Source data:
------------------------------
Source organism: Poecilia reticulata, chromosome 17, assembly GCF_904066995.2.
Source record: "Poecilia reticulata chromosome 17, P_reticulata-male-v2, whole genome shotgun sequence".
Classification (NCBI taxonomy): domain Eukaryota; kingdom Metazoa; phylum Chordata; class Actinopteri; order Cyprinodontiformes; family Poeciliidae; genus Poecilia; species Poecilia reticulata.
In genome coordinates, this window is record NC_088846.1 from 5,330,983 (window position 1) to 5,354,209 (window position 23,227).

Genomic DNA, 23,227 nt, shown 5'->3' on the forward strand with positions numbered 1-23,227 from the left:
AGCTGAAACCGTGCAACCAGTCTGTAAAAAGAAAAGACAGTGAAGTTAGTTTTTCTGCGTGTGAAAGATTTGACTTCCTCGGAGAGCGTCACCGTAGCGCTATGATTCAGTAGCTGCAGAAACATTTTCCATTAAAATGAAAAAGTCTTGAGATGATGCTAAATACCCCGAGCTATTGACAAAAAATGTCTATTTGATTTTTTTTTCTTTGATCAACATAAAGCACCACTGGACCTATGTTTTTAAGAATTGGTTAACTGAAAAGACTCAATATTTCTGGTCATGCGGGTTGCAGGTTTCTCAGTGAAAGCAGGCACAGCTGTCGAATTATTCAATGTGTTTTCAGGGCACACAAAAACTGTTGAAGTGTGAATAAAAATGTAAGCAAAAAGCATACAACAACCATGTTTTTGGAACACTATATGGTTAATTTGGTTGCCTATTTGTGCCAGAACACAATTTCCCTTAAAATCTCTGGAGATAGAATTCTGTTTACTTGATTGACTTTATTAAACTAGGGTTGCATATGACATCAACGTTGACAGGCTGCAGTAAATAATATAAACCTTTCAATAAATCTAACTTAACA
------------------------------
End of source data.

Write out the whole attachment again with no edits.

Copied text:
Source organism: Poecilia reticulata, chromosome 17, assembly GCF_904066995.2.
Source record: "Poecilia reticulata chromosome 17, P_reticulata-male-v2, whole genome shotgun sequence".
Classification (NCBI taxonomy): domain Eukaryota; kingdom Metazoa; phylum Chordata; class Actinopteri; order Cyprinodontiformes; family Poeciliidae; genus Poecilia; species Poecilia reticulata.
In genome coordinates, this window is record NC_088846.1 from 5,330,983 (window position 1) to 5,354,209 (window position 23,227).

Genomic DNA, 23,227 nt, shown 5'->3' on the forward strand with positions numbered 1-23,227 from the left:
AGCTGAAACCGTGCAACCAGTCTGTAAAAAGAAAAGACAGTGAAGTTAGTTTTTCTGCGTGTGAAAGATTTGACTTCCTCGGAGAGCGTCACCGTAGCGCTATGATTCAGTAGCTGCAGAAACATTTTCCATTAAAATGAAAAAGTCTTGAGATGATGCTAAATACCCCGAGCTATTGACAAAAAATGTCTATTTGATTTTTTTTTCTTTGATCAACATAAAGCACCACTGGACCTATGTTTTTAAGAATTGGTTAACTGAAAAGACTCAATATTTCTGGTCATGCGGGTTGCAGGTTTCTCAGTGAAAGCAGGCACAGCTGTCGAATTATTCAATGTGTTTTCAGGGCACACAAAAACTGTTGAAGTGTGAATAAAAATGTAAGCAAAAAGCATACAACAACCATGTTTTTGGAACACTATATGGTTAATTTGGTTGCCTATTTGTGCCAGAACACAATTTCCCTTAAAATCTCTGGAGATAGAATTCTGTTTACTTGATTGACTTTATTAAACTAGGGTTGCATATGACATCAACGTTGACAGGCTGCAGTAAATAATATAAACCTTTCAATAAATCTAACTTAACA